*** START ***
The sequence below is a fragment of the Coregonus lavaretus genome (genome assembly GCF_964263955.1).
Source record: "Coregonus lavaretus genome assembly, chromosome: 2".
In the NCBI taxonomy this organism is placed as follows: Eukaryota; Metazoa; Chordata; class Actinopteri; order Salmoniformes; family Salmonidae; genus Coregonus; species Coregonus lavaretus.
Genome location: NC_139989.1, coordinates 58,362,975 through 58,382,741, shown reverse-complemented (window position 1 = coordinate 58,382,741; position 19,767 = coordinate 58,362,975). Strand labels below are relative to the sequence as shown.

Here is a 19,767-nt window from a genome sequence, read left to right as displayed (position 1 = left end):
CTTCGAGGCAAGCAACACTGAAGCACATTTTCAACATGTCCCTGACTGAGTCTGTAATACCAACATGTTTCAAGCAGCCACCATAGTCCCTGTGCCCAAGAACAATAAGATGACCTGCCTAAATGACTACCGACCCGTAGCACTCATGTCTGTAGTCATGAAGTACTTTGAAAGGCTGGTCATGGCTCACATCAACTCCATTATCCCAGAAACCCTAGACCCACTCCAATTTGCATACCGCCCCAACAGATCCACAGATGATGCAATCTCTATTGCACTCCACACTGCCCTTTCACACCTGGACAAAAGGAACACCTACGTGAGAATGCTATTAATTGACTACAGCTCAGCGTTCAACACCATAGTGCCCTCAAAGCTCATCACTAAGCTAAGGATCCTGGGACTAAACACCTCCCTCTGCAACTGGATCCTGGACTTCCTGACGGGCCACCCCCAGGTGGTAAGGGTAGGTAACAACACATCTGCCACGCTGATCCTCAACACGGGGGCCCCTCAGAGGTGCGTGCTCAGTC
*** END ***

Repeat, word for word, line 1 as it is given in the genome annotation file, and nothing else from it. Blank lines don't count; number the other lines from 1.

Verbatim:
The sequence below is a fragment of the Coregonus lavaretus genome (genome assembly GCF_964263955.1).